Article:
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I’d like to thank everyone who has spent a few minutes online either looking at or purchasing my jewelry designs at designbysig and crazysexycool. The response has been simply awesome. Thank you.  Occasionally, I’ll receive some queries asking “What does this mean?” or “What’s that for?” Sure they could Google it, but that’s where I come in, the new jewelry Google. 😉

So, where do I start? The jewelry industry is huge:  precious stones, semi-precious stones, natural stones, Sterling silver, gold, base metals, and beads made of practically everything, wires, tools, techniques, and the list goes on.  When in doubt start at the top, Gold!

Gold is a dense, soft, shiny, malleable and ductile metal. Pure gold has a bright yellow color and luster, which it maintains without oxidizing in air or water.

Gold was among the first metals to be mined because it commonly occurs in its native form that is, not combined with other elements, because it is beautiful and imperishable, and because exquisite objects can be made from it. Artisans of ancient civilizations used gold lavishly in decorating tombs and temples, and gold objects made more than 5,000 years ago have been found in Egypt.

Although gold is used as investment, monetary exchange, electronics, and even in medicine I will give you a bit of information about gold and its use in jewelry.Image

Because of the softness of pure (24k) gold, it is usually alloyed with base metals for use in jewelry, altering its hardness and ductility, melting point, color and other properties. Alloys with lower carats, typically 22k, 18k, 14k or 10k, contain higher percentages of copper, or other base metals or silver or palladium in the alloy. Copper is the most commonly used base metal, yielding a redder color.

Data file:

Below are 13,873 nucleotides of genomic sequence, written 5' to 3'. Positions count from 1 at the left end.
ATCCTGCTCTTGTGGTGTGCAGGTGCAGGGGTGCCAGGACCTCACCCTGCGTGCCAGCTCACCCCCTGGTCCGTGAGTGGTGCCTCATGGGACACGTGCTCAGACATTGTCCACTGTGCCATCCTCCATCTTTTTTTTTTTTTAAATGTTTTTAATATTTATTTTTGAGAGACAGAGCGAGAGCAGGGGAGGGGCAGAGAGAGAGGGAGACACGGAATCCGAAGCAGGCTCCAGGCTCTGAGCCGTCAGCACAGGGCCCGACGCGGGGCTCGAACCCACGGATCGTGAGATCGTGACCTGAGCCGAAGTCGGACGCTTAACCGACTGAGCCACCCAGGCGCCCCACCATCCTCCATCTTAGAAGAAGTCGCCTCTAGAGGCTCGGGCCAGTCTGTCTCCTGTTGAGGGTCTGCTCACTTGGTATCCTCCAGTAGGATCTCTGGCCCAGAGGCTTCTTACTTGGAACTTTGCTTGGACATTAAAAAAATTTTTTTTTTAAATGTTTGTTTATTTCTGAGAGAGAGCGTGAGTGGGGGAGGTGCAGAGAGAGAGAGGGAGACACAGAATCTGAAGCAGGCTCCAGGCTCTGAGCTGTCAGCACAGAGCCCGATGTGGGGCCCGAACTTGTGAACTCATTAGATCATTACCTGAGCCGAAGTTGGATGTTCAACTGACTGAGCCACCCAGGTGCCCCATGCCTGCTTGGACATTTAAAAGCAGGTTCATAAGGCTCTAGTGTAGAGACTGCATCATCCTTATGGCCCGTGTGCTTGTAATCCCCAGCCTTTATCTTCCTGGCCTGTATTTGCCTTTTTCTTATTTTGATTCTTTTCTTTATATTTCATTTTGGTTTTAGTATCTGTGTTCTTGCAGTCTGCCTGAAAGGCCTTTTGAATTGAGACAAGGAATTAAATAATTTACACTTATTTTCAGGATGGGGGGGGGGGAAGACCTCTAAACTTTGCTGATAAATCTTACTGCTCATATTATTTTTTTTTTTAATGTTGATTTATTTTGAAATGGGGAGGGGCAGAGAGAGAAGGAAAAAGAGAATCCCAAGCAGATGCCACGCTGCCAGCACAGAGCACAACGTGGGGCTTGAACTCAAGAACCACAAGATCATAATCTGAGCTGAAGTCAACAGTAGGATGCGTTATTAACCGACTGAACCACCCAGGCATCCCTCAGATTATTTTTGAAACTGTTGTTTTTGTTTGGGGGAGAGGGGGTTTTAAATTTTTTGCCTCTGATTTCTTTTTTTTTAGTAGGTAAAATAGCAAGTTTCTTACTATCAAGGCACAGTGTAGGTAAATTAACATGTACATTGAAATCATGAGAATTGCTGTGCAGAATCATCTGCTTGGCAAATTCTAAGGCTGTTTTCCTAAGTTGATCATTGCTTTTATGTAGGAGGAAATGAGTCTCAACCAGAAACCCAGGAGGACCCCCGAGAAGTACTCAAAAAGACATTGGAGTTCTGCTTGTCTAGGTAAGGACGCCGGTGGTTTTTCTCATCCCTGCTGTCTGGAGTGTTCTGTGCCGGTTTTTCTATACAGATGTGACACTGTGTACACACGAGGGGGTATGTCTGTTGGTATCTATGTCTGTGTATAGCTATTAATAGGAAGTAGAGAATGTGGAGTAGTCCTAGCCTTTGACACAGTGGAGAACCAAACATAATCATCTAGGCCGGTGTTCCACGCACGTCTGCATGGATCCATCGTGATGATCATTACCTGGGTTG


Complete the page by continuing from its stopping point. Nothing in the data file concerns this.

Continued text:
Eighteen-carat gold containing 25% copper is found in antique and Russian jewelry and has a distinct, though not dominant, copper cast, creating rose gold.

Fourteen-carat gold-copper alloy is nearly identical in color to certain bronze alloys, and both may be used to produce police and other badges. Blue gold can be made by alloying with iron and purple gold can be made by alloying with aluminum, although rarely done except in specialize jewelry. Blue gold is more brittle and therefore more difficult to work with when making jewelry.

Rose gold is a gold and copper alloy widely used for specialized jewelry. It is also known as pink gold and red gold. As it was popular in Russia at the beginning of the nineteenth century, it is also known as Russian Gold, however, this term is now obsolete.

Although the names are often used interchangeably, the difference between red, rose, and pink gold is the copper content – the higher the copper content, the stronger the red coloration. A common alloy for rose gold is 75% gold and 25% copper by mass (18k). Since rose gold is an alloy, there is no such thing as “pure rose gold”.

A common formulation for red gold is 50% gold and 50% copper.

Fourteen and eighteen carat gold alloys with silver alone appear greenish-yellow and are referred to as green gold White gold alloys can be made with palladium  or nickel.  White 18-carat gold containing 17.3% nickel, 5.5% zinc and 2.2% copper is silvery in appearance. Nickel is toxic, however, and its release from nickel white gold is controlled by legislation in Europe

Alternative white gold alloys are available based on palladium, silver and other white metals, but the palladium alloys are more expensive than those using nickel. High-carat white gold alloys are far more resistant to corrosion than are either pure silver or sterling silver.

Gold jewelry reacts with chlorine. Never take your gold jewelry into a pool or spa. 

Today’s interesting fact:

Dwindling legal gold supplies and a spike in black market demand from China have made work lucrative for Mongolia’s “ninja miners,” who extract the riches of the country’s vast steppe with metal detectors and home-made smelters.

Northern Mongolia is experiencing a gold rush of its own. It is not unlike the gold rush that had prospectors rushing to Alaska and northern Canada in the late 1800’.


Wow! That is one precious metal that makes up a lot of today’s jewelry market. I barely even scratched the surface. Well, if I scratched a little of your curiosities itch; I’ll chalk this blog down as a success.

I’ll keep these coming with info on gold filled, gold plating, vermeil and more.

As always, wishing you

Love and Peace,